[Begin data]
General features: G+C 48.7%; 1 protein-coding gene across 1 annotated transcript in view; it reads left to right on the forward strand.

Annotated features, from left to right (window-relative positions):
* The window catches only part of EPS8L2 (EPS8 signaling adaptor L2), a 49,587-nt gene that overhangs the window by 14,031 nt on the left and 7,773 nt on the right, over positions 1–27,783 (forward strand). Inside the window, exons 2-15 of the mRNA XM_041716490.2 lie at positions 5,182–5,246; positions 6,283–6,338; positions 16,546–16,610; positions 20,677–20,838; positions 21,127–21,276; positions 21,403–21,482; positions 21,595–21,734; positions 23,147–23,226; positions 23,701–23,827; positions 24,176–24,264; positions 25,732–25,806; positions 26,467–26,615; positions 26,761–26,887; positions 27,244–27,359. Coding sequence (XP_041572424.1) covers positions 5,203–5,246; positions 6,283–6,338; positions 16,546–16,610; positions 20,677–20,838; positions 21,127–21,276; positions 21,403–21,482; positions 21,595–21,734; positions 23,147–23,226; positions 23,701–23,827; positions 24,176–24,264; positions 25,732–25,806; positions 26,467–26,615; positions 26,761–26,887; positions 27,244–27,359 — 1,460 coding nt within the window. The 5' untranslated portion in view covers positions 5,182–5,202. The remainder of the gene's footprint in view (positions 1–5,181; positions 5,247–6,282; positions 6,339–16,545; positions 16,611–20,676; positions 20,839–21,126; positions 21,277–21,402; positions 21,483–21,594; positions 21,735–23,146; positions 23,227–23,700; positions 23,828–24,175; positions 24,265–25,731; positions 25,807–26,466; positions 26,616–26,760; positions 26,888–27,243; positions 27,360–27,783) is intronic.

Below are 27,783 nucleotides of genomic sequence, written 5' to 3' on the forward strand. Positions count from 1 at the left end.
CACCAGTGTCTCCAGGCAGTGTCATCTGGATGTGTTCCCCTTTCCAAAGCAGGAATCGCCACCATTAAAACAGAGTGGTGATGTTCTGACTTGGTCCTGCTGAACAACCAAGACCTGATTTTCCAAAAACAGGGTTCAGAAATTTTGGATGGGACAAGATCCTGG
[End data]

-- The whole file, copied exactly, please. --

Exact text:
General features: G+C 48.7%; 1 protein-coding gene across 1 annotated transcript in view; it reads left to right on the forward strand.

Annotated features, from left to right (window-relative positions):
* The window catches only part of EPS8L2 (EPS8 signaling adaptor L2), a 49,587-nt gene that overhangs the window by 14,031 nt on the left and 7,773 nt on the right, over positions 1–27,783 (forward strand). Inside the window, exons 2-15 of the mRNA XM_041716490.2 lie at positions 5,182–5,246; positions 6,283–6,338; positions 16,546–16,610; positions 20,677–20,838; positions 21,127–21,276; positions 21,403–21,482; positions 21,595–21,734; positions 23,147–23,226; positions 23,701–23,827; positions 24,176–24,264; positions 25,732–25,806; positions 26,467–26,615; positions 26,761–26,887; positions 27,244–27,359. Coding sequence (XP_041572424.1) covers positions 5,203–5,246; positions 6,283–6,338; positions 16,546–16,610; positions 20,677–20,838; positions 21,127–21,276; positions 21,403–21,482; positions 21,595–21,734; positions 23,147–23,226; positions 23,701–23,827; positions 24,176–24,264; positions 25,732–25,806; positions 26,467–26,615; positions 26,761–26,887; positions 27,244–27,359 — 1,460 coding nt within the window. The 5' untranslated portion in view covers positions 5,182–5,202. The remainder of the gene's footprint in view (positions 1–5,181; positions 5,247–6,282; positions 6,339–16,545; positions 16,611–20,676; positions 20,839–21,126; positions 21,277–21,402; positions 21,483–21,594; positions 21,735–23,146; positions 23,227–23,700; positions 23,828–24,175; positions 24,265–25,731; positions 25,807–26,466; positions 26,616–26,760; positions 26,888–27,243; positions 27,360–27,783) is intronic.

Below are 27,783 nucleotides of genomic sequence, written 5' to 3' on the forward strand. Positions count from 1 at the left end.
CACCAGTGTCTCCAGGCAGTGTCATCTGGATGTGTTCCCCTTTCCAAAGCAGGAATCGCCACCATTAAAACAGAGTGGTGATGTTCTGACTTGGTCCTGCTGAACAACCAAGACCTGATTTTCCAAAAACAGGGTTCAGAAATTTTGGATGGGACAAGATCCTGG